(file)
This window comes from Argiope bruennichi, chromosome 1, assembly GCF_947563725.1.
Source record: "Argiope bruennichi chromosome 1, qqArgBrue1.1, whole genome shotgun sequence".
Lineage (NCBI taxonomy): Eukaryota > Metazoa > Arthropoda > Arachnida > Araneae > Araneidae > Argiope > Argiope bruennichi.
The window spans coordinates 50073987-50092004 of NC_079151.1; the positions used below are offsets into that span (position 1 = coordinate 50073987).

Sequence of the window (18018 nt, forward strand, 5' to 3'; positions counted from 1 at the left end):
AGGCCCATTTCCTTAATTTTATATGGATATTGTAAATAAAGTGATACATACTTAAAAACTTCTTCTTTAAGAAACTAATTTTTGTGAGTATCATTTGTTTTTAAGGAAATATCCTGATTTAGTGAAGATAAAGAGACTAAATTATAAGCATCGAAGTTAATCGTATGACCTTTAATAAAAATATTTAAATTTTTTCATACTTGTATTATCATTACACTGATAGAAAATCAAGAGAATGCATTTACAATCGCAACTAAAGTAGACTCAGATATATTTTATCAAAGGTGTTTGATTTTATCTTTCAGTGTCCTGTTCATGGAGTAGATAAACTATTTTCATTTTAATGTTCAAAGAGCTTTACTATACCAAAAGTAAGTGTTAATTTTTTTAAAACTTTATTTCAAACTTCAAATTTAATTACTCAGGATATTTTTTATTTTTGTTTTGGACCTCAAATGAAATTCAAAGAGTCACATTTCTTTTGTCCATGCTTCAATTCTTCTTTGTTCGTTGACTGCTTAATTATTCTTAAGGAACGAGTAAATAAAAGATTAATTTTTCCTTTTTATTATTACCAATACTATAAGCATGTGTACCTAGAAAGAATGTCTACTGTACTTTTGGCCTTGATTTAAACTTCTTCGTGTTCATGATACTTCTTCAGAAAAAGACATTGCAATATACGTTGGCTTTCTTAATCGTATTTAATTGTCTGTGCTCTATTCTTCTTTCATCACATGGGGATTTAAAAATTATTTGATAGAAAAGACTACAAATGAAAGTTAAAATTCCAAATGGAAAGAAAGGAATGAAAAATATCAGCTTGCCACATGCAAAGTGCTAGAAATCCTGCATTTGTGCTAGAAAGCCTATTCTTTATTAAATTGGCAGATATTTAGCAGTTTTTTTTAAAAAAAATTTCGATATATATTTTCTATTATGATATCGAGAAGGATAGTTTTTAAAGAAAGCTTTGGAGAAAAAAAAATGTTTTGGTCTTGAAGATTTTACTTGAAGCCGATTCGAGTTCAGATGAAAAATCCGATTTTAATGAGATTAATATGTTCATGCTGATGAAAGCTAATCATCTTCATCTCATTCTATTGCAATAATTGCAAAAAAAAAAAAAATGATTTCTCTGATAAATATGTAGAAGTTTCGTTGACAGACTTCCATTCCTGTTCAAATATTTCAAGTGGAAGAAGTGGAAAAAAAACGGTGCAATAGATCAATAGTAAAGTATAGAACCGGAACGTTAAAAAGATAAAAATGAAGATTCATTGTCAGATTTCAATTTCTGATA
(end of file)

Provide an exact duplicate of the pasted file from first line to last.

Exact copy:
This window comes from Argiope bruennichi, chromosome 1, assembly GCF_947563725.1.
Source record: "Argiope bruennichi chromosome 1, qqArgBrue1.1, whole genome shotgun sequence".
Lineage (NCBI taxonomy): Eukaryota > Metazoa > Arthropoda > Arachnida > Araneae > Araneidae > Argiope > Argiope bruennichi.
The window spans coordinates 50073987-50092004 of NC_079151.1; the positions used below are offsets into that span (position 1 = coordinate 50073987).

Sequence of the window (18018 nt, forward strand, 5' to 3'; positions counted from 1 at the left end):
AGGCCCATTTCCTTAATTTTATATGGATATTGTAAATAAAGTGATACATACTTAAAAACTTCTTCTTTAAGAAACTAATTTTTGTGAGTATCATTTGTTTTTAAGGAAATATCCTGATTTAGTGAAGATAAAGAGACTAAATTATAAGCATCGAAGTTAATCGTATGACCTTTAATAAAAATATTTAAATTTTTTCATACTTGTATTATCATTACACTGATAGAAAATCAAGAGAATGCATTTACAATCGCAACTAAAGTAGACTCAGATATATTTTATCAAAGGTGTTTGATTTTATCTTTCAGTGTCCTGTTCATGGAGTAGATAAACTATTTTCATTTTAATGTTCAAAGAGCTTTACTATACCAAAAGTAAGTGTTAATTTTTTTAAAACTTTATTTCAAACTTCAAATTTAATTACTCAGGATATTTTTTATTTTTGTTTTGGACCTCAAATGAAATTCAAAGAGTCACATTTCTTTTGTCCATGCTTCAATTCTTCTTTGTTCGTTGACTGCTTAATTATTCTTAAGGAACGAGTAAATAAAAGATTAATTTTTCCTTTTTATTATTACCAATACTATAAGCATGTGTACCTAGAAAGAATGTCTACTGTACTTTTGGCCTTGATTTAAACTTCTTCGTGTTCATGATACTTCTTCAGAAAAAGACATTGCAATATACGTTGGCTTTCTTAATCGTATTTAATTGTCTGTGCTCTATTCTTCTTTCATCACATGGGGATTTAAAAATTATTTGATAGAAAAGACTACAAATGAAAGTTAAAATTCCAAATGGAAAGAAAGGAATGAAAAATATCAGCTTGCCACATGCAAAGTGCTAGAAATCCTGCATTTGTGCTAGAAAGCCTATTCTTTATTAAATTGGCAGATATTTAGCAGTTTTTTTTAAAAAAAATTTCGATATATATTTTCTATTATGATATCGAGAAGGATAGTTTTTAAAGAAAGCTTTGGAGAAAAAAAAATGTTTTGGTCTTGAAGATTTTACTTGAAGCCGATTCGAGTTCAGATGAAAAATCCGATTTTAATGAGATTAATATGTTCATGCTGATGAAAGCTAATCATCTTCATCTCATTCTATTGCAATAATTGCAAAAAAAAAAAAAATGATTTCTCTGATAAATATGTAGAAGTTTCGTTGACAGACTTCCATTCCTGTTCAAATATTTCAAGTGGAAGAAGTGGAAAAAAAACGGTGCAATAGATCAATAGTAAAGTATAGAACCGGAACGTTAAAAAGATAAAAATGAAGATTCATTGTCAGATTTCAATTTCTGATA